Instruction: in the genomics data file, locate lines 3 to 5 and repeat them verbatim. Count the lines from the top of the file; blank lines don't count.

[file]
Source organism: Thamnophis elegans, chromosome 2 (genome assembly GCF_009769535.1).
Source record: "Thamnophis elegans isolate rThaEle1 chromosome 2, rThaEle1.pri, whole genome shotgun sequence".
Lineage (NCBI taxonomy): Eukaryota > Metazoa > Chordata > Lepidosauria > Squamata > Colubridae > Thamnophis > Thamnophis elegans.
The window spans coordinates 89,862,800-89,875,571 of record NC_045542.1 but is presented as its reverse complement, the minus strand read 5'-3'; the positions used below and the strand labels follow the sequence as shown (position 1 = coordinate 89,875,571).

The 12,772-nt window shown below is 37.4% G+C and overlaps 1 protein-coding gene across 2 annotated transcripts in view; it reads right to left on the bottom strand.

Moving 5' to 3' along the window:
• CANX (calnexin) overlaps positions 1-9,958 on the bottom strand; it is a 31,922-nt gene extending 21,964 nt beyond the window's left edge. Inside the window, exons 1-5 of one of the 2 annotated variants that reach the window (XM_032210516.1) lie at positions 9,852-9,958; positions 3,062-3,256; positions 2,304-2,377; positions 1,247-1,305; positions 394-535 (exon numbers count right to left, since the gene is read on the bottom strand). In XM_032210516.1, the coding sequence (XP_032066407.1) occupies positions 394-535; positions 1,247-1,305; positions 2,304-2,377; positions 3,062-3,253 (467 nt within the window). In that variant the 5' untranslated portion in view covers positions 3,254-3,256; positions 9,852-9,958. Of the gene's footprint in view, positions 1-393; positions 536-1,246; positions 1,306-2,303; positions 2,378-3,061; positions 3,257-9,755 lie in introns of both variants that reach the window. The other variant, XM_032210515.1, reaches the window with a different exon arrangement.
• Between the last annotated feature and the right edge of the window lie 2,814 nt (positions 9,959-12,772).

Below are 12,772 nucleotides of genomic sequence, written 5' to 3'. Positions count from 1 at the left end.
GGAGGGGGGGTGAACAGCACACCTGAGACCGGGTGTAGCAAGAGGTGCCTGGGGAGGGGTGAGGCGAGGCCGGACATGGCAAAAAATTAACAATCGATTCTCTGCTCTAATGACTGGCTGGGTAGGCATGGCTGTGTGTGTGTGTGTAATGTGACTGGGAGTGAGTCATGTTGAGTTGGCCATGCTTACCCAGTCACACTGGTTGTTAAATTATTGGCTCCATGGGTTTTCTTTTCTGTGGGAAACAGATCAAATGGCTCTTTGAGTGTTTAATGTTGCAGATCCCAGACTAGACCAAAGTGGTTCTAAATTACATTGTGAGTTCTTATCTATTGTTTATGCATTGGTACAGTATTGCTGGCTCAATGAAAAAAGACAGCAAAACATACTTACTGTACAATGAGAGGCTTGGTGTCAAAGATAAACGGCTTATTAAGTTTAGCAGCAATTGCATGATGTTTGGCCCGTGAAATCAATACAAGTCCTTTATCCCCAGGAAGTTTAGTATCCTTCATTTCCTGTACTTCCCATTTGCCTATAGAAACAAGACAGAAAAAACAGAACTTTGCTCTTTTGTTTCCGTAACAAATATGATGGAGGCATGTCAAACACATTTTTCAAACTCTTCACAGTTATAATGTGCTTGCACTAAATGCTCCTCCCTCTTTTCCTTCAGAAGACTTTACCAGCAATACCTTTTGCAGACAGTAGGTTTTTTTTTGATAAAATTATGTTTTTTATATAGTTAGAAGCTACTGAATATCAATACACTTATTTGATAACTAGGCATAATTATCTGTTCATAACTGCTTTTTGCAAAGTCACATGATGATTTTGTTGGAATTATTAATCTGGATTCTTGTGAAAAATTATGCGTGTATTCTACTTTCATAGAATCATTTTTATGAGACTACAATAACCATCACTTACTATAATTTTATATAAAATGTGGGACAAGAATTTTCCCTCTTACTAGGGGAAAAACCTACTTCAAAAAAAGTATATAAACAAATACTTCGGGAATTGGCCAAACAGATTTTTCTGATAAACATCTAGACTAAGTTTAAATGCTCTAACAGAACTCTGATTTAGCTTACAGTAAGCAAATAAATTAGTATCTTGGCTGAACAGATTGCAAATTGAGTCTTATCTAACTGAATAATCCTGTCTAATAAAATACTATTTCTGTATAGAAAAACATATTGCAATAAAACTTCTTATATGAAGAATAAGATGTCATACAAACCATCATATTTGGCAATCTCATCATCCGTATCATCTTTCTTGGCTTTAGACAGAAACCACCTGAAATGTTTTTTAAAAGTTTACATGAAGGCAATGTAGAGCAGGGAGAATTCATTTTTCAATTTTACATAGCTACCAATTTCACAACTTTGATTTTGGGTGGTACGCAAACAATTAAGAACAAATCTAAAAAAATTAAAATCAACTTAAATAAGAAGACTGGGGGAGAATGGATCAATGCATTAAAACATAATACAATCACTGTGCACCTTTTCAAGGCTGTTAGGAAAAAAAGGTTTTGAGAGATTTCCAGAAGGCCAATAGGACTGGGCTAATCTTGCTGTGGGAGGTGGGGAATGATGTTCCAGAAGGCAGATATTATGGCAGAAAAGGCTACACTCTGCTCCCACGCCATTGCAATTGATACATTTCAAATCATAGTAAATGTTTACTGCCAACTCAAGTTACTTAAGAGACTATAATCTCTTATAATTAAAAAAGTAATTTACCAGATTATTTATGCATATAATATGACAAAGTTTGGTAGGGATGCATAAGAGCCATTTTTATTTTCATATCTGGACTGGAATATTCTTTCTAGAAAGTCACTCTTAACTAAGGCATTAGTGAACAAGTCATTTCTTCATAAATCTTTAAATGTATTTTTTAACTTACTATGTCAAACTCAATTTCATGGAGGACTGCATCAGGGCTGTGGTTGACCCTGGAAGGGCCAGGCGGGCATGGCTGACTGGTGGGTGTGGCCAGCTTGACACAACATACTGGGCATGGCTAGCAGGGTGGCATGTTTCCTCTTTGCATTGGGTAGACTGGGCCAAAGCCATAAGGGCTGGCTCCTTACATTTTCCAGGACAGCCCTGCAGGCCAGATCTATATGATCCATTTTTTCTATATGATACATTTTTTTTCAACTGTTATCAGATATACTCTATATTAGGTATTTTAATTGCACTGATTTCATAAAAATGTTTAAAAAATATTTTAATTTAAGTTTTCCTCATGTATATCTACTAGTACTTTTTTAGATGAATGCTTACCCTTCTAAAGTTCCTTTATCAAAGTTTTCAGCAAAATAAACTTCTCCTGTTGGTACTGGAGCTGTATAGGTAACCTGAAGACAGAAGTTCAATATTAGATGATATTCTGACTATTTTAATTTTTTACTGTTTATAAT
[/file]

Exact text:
Lineage (NCBI taxonomy): Eukaryota > Metazoa > Chordata > Lepidosauria > Squamata > Colubridae > Thamnophis > Thamnophis elegans.
The window spans coordinates 89,862,800-89,875,571 of record NC_045542.1 but is presented as its reverse complement, the minus strand read 5'-3'; the positions used below and the strand labels follow the sequence as shown (position 1 = coordinate 89,875,571).

The 12,772-nt window shown below is 37.4% G+C and overlaps 1 protein-coding gene across 2 annotated transcripts in view; it reads right to left on the bottom strand.